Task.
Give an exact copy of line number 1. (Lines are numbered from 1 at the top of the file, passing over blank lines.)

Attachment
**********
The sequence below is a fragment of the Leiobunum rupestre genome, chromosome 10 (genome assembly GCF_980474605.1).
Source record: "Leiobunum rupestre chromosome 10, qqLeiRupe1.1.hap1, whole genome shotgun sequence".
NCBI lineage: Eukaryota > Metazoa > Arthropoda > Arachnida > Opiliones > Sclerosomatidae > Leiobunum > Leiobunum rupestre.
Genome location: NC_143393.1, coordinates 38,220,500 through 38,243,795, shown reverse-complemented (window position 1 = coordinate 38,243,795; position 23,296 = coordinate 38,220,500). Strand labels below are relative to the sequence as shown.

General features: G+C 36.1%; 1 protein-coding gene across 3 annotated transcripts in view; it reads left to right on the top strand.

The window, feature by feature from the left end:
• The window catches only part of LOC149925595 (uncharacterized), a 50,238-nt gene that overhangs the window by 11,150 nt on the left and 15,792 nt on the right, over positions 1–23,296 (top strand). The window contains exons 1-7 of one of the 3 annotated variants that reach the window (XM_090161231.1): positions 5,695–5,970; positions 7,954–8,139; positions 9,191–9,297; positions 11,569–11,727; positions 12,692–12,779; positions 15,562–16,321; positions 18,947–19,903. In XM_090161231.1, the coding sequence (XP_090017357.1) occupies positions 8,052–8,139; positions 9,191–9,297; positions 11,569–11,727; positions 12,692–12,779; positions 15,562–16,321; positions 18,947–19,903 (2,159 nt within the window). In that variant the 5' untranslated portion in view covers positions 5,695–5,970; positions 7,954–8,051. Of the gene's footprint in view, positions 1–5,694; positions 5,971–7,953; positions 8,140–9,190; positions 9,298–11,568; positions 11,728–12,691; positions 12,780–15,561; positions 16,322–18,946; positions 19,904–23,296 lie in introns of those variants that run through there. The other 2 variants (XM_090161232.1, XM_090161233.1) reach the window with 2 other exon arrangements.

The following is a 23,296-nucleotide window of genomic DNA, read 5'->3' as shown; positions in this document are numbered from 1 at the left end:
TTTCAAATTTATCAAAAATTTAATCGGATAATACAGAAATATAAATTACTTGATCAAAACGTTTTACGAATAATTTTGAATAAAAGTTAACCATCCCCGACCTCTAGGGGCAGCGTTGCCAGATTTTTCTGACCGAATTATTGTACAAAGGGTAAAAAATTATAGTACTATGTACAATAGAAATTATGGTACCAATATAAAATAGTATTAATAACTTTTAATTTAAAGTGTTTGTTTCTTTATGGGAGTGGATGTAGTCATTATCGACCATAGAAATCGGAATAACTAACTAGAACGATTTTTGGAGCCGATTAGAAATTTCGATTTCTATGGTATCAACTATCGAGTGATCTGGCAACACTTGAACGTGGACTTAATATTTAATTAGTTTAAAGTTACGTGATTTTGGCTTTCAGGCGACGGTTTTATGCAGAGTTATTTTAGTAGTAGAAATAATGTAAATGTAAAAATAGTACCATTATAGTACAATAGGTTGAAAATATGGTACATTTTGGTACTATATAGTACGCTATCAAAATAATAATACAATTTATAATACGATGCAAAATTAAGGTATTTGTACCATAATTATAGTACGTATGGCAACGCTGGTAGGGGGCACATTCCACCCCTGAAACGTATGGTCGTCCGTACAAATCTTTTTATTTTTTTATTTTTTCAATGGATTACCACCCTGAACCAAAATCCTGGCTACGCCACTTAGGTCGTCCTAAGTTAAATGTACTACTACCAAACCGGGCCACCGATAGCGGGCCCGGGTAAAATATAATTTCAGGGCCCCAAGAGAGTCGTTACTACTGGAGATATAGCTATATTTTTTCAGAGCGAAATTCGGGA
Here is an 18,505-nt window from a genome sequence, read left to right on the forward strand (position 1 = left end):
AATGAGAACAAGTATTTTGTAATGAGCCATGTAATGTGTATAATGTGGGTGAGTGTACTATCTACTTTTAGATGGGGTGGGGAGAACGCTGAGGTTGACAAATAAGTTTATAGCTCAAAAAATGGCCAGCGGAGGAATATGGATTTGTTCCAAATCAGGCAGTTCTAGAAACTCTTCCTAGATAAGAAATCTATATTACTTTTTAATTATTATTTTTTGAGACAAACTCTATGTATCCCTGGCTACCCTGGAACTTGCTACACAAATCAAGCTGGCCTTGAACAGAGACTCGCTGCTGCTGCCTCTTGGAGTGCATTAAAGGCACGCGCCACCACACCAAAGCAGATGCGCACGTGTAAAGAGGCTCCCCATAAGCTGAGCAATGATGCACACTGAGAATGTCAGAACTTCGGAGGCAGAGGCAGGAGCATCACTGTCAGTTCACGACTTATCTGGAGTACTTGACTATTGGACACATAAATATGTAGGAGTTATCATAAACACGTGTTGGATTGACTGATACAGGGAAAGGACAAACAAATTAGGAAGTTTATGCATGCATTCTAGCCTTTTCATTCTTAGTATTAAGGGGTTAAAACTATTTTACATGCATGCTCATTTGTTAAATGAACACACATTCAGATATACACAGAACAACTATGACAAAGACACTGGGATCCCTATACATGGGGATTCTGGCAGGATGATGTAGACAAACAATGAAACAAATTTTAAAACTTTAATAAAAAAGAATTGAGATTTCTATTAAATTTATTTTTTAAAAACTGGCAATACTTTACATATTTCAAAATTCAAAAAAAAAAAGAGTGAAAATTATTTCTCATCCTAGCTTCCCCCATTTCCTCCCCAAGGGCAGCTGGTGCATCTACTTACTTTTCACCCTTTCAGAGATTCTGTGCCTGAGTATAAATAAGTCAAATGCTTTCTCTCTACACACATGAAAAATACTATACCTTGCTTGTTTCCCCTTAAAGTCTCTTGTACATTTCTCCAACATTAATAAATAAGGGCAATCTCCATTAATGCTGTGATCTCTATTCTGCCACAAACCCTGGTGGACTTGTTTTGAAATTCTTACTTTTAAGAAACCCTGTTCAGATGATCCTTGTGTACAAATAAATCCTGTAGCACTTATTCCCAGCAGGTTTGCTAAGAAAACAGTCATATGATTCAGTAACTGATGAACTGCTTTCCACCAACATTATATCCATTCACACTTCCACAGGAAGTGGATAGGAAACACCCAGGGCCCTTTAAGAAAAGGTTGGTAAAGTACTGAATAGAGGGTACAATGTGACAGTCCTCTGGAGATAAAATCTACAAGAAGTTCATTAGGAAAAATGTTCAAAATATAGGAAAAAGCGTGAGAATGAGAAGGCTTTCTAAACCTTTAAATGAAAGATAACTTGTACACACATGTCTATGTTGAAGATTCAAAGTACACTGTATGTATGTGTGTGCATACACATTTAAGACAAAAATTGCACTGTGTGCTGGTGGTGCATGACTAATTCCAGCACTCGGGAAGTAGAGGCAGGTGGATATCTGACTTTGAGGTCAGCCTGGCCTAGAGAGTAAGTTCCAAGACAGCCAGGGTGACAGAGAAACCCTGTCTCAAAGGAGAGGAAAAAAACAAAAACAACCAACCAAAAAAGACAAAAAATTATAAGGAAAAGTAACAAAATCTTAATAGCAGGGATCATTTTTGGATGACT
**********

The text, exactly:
The sequence below is a fragment of the Leiobunum rupestre genome, chromosome 10 (genome assembly GCF_980474605.1).